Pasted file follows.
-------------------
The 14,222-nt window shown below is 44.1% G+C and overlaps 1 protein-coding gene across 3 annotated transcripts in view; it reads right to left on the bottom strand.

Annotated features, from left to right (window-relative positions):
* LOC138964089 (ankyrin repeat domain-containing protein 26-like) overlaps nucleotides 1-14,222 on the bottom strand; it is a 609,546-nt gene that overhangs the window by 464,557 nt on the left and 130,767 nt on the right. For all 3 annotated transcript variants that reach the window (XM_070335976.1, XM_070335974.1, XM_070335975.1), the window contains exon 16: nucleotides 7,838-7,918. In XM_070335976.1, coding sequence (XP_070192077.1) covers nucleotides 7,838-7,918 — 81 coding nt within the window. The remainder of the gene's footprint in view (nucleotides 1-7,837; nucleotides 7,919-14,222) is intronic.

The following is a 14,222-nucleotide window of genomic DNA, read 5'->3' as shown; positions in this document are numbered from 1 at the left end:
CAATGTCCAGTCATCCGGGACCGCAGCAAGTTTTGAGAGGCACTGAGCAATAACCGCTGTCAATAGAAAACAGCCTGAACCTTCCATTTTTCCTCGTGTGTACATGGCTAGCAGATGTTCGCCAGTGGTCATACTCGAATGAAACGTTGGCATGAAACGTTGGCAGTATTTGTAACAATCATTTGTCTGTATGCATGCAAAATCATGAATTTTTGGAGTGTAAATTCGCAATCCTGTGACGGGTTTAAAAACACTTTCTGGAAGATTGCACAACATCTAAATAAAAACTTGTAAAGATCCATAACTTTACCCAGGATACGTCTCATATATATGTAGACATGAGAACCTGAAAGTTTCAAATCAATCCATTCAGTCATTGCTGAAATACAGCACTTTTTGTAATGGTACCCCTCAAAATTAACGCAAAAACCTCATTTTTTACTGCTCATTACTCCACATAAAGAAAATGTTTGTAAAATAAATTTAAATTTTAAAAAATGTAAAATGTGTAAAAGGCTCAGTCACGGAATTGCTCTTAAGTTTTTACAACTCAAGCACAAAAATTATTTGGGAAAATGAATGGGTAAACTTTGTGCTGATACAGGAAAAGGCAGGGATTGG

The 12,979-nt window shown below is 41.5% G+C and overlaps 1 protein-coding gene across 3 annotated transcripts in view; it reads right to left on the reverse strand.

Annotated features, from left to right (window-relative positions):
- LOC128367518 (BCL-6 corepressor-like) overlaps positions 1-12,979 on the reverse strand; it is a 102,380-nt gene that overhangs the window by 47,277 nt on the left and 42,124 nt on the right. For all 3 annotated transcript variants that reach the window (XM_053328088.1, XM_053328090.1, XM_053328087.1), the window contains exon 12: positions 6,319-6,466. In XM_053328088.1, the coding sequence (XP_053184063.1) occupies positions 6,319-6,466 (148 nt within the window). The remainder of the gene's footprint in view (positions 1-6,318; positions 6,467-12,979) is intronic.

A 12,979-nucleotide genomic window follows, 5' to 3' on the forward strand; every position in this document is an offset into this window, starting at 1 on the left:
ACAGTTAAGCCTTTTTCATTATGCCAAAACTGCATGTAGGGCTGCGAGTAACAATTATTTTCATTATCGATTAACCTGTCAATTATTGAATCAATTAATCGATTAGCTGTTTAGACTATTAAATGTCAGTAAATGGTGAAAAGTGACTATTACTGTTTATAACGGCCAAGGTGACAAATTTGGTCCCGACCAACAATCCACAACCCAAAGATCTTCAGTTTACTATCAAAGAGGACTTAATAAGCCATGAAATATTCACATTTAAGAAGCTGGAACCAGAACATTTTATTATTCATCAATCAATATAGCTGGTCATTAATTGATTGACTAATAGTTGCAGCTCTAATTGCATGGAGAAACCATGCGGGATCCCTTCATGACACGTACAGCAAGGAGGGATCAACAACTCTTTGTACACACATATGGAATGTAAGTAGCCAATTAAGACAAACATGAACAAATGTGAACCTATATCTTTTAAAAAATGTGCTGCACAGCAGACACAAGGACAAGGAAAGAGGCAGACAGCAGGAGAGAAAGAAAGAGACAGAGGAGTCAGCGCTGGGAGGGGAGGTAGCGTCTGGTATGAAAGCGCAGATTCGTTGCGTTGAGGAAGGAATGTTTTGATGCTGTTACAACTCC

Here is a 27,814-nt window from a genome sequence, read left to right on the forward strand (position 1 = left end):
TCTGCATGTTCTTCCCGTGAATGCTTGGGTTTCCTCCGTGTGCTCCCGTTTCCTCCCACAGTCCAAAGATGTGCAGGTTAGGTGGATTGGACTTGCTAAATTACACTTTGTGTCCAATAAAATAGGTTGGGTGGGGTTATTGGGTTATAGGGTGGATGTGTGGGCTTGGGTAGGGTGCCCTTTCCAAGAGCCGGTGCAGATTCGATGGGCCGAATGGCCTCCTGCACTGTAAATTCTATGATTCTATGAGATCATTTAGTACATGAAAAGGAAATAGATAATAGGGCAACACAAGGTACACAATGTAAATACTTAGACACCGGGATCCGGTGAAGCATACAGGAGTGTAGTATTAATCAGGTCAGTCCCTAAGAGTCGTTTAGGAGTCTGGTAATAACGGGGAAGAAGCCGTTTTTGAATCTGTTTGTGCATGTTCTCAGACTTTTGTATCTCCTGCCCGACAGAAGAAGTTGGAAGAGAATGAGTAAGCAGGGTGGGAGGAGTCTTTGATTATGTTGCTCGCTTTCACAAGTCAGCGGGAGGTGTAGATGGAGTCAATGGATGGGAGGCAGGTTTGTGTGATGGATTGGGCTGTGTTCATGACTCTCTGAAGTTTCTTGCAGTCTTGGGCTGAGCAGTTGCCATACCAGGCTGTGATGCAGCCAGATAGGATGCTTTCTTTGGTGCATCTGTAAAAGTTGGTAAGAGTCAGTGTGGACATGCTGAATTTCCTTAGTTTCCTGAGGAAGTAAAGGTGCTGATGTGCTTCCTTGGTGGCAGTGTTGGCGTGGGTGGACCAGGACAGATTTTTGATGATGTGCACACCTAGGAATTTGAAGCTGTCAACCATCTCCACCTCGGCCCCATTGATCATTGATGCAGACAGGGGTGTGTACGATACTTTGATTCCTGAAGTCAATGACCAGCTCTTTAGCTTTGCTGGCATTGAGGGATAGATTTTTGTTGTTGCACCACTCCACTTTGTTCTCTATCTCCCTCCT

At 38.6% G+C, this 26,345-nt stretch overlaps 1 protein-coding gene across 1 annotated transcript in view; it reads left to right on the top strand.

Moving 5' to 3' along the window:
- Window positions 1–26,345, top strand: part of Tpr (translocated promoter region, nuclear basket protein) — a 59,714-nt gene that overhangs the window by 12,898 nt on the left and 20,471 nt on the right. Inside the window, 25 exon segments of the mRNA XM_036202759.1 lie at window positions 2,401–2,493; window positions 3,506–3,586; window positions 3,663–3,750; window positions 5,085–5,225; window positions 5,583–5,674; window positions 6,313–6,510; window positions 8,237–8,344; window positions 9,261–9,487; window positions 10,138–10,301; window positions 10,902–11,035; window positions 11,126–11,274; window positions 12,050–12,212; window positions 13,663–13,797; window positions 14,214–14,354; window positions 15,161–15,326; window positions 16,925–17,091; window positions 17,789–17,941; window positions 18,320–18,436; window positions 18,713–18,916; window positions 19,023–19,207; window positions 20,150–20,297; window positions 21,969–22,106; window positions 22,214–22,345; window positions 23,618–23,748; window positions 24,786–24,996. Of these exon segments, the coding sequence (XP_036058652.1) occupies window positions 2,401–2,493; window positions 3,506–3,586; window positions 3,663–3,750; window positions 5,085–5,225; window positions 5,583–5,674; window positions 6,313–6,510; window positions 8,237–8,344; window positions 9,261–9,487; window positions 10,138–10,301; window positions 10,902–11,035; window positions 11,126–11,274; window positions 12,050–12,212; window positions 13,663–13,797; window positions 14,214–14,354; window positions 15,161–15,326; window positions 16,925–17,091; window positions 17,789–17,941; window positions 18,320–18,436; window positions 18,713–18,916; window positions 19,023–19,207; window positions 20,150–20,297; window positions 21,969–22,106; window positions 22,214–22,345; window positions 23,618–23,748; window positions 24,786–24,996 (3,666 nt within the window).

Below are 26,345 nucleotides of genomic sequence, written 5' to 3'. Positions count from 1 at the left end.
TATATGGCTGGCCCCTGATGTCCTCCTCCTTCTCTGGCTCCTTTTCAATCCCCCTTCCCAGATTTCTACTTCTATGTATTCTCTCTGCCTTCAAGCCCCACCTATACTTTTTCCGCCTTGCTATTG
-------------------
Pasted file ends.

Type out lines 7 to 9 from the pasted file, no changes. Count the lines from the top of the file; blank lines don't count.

Annotated features, from left to right (window-relative positions):
- LOC128367518 (BCL-6 corepressor-like) overlaps positions 1-12,979 on the reverse strand; it is a 102,380-nt gene that overhangs the window by 47,277 nt on the left and 42,124 nt on the right. For all 3 annotated transcript variants that reach the window (XM_053328088.1, XM_053328090.1, XM_053328087.1), the window contains exon 12: positions 6,319-6,466. In XM_053328088.1, the coding sequence (XP_053184063.1) occupies positions 6,319-6,466 (148 nt within the window). The remainder of the gene's footprint in view (positions 1-6,318; positions 6,467-12,979) is intronic.

A 12,979-nucleotide genomic window follows, 5' to 3' on the forward strand; every position in this document is an offset into this window, starting at 1 on the left: